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Augusta National’s Lost Drawings

Each spring when The Masters rolls around every golfer worth his Footjoys feels a stirring inside. Much of it is the anticipation of our first major but plenty of it is just because, well…it’s The Masters.

This tournament, although the youngest of the four majors has grown to be the most beloved by fans and players alike. Jack Nicklaus said it very well, “I don’t think about winning the Masters as part of the slam. You want to win the Masters because of what it means to the game.”

And not to disparage the U.S Open (the toughest course) or the Open Championship (the oldest) or the PGA Championship (the best field) because The Masters is played on Augusta National each year we have grown to know and appreciate that course and the history and traditions that go with it.

If you think you have seen or heard everything there is to know about Augusta National think again.

mackenzie 4th

In the Spring issue of Links Magazine James A. Frank shows us pieces of Augusta that have never been seen by the public and have been locked away for 80 years.

In The Lost Drawings of Augusta National Frank has uncovered two actual sketches by Augusta National designer, Alister MacKenzie which he scribbled while working with Bobby Jones back when Augusta was still just a dream.

It seems that the good Dr. Mackenzie sent two drawings of holes he thought were never going to be built to his good friend Dr. David Scott-Taylor and they stayed locked away until recently.

MacKenzie had made no sketches of any individual holes at Augusta and these two not only contain his signature but that of Jones also. The current owner is working to sell them at auction and I can only imagine the price these will command.

Why are these drawings—which LINKS is showing to the public for the first time—important? Besides being the only individual hole sketches by the architect, they bear the signatures of both MacKenzie and Jones, and are dated October 7, 1931, which, according to contemporary reports, was one day after the two men began laying out the course. So the design was fresh in their minds. Also, each sketch has its own significance, and together they add to the storied history of one of golf’s most famous venues.

Apparently Mackenzie had designed his 4th hole (now the famous par 5 13th) as a 440 yard par 4. But Jones and partner Clifford Roberts wanted it as a par five. Amazingly in his communication to Dr. Scott-Taylor he beamed about his 4th hole as his favorite on the course.

His sketch of the now famous par 3 16t hole (his 7th) was labeled “Alternative Plan” and the existing hole only came into being after the original hole was reworked. And it is exactly as MacKenzie’s newly found sketch shows it.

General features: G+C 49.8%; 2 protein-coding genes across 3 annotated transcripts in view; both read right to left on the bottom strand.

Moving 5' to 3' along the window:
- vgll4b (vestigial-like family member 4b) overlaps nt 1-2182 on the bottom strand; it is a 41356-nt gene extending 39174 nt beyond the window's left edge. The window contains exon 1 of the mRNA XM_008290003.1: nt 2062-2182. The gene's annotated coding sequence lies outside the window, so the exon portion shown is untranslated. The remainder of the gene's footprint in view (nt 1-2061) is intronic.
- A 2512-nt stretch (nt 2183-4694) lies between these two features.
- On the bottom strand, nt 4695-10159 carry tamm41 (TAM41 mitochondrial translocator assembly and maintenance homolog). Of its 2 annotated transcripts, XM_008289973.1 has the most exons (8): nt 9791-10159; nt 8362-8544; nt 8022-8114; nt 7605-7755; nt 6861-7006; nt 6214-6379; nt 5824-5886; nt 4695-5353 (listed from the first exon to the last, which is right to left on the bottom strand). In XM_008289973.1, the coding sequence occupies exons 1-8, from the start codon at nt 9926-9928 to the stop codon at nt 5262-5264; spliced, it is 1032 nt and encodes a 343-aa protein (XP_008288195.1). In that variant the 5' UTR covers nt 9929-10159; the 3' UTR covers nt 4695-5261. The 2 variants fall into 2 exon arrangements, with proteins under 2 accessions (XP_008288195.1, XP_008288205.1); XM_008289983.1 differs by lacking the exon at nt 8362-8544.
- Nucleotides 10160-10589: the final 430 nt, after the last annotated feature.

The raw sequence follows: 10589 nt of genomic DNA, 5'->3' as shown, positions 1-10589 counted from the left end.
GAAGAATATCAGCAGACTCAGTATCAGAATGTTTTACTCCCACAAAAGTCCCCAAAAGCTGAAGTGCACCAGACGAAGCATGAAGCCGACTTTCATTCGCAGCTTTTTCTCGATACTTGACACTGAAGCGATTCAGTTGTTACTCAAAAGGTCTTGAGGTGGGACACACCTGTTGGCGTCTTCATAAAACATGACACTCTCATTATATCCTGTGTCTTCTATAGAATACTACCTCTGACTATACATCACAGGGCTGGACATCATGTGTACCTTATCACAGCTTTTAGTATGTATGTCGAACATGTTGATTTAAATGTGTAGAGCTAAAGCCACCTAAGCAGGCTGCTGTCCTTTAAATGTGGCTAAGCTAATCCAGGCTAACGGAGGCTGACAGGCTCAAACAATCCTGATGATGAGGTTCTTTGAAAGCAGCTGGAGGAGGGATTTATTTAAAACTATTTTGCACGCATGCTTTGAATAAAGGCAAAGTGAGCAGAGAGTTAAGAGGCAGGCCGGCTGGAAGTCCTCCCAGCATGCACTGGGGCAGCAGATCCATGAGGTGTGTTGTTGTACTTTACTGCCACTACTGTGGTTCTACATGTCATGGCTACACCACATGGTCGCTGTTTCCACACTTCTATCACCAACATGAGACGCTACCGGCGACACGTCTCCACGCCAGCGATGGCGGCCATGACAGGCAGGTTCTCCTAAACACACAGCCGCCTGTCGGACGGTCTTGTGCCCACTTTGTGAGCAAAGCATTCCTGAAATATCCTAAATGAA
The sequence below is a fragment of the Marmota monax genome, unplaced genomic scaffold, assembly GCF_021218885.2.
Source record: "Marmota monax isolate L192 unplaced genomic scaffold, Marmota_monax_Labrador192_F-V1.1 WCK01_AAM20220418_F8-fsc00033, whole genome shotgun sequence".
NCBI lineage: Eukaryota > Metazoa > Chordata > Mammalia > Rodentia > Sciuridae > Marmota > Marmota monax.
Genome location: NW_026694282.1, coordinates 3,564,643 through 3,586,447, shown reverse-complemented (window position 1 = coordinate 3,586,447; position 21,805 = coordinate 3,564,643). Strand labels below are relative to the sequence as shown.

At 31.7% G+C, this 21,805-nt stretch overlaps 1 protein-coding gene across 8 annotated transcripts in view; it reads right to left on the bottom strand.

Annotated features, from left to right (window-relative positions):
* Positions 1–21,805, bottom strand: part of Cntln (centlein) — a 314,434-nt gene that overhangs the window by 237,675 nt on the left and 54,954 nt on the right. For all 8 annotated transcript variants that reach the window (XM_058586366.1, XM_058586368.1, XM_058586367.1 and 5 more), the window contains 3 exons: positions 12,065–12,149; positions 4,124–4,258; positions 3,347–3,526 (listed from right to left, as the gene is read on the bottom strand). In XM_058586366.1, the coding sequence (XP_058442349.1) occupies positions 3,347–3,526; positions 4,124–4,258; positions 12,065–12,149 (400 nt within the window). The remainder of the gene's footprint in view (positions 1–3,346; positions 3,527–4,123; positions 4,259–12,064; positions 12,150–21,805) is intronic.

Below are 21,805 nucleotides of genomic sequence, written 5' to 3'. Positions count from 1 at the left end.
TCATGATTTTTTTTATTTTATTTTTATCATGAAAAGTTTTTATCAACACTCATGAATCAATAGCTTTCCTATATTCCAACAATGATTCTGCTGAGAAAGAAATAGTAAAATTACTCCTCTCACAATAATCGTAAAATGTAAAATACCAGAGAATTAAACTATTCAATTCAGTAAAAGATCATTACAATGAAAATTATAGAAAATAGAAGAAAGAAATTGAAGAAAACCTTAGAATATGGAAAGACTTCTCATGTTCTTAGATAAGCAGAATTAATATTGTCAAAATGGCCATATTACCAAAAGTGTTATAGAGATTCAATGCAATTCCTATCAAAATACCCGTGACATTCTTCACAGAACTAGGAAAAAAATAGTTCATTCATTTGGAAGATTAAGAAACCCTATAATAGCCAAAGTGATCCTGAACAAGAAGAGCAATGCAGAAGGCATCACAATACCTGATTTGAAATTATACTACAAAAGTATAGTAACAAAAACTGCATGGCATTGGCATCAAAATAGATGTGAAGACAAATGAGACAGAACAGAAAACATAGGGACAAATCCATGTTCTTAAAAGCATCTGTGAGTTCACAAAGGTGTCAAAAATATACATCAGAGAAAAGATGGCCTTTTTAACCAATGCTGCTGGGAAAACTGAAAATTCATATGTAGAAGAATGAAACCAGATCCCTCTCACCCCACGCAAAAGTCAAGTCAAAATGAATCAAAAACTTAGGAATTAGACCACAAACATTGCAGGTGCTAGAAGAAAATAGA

mackenzie 7th

Ironically, in this year when  Augusta National seeks to acquire land to lengthen the par-five 13th hole, one of the drawings relates to that hole (labeled the 4th in the days before the nines were reversed for the 1935 Masters): MacKenzie’s intent was for the hole to be a 440-yard dogleg  par four. He called for three bunkers between the front and right side of the green and Rae’s Creek, large mounds on the other side of the creek, and a large bunker on the right side of the fairway where it turned left.

The par 4 plan was just his favorite hole on the course,” Scott-Taylor wrote in his journal a few months after receiving the drawings and having lunch with MacKenzie and their wives in London. (The journal and letters were in the vault with the drawings all these years.) “He is so proud of that 4th hole, he expounded on its greatness and merit.”

While the 13th hole still shows MacKenzie’s design principles—and genius—at work, it is the drawing of what was the 7th hole, now the 16th, that is more noteworthy. It is titled “Alternative Plan,” yet it shows the hole precisely as it exists today. How it came to be raises some questions, particularly about Bobby Jones.

When the course opened, the par-three 16th was a fairly humdrum affair. It played about 145 yards with Rae’s Creek on its right side, two bunkers on the left, and no lake. Competitors in early Masters complained that it was too easy, so in 1947, Jones hired Robert Trent Jones Sr. to create a new hole. Young recently asked Bobby and Rees Jones, Trent’s sons, how their father came up with the design.

Their dad told them that he was having lunch with Bobby Jones when the subject was brought up,” Young says. “[Bobby] Jones took a napkin and had Trent sketch how he—Bobby—wanted the hole to look after it was rebuilt.” Curiously, it was exactly the same design as MacKenzie’s Alternative Plan.

There can be no question that Bobby Jones knew where the design had come from: In his letter to Scott-Taylor that accompanied the drawings, MacKenzie said it was Jones who requested a second concept and he signed the drawing of it.

Yet Bobby Jones never credited MacKenzie with the idea.

These drawings are so very rare and certainly will be snapped up for a huge sum by some well heeled golf fanatic. But thanks to Links Magazine and Frank we can at least get an appreciation for the passion and skills that MacKenzie had.

If you’re a fan of golf, The Masters, Augusta National, Bobby Jones, history or open to something truly amazing and unique you have to read this article.

This is simply a remarkable find and a wonderful piece by Frank.

Click here for The Lost Drawings of Augusta National.

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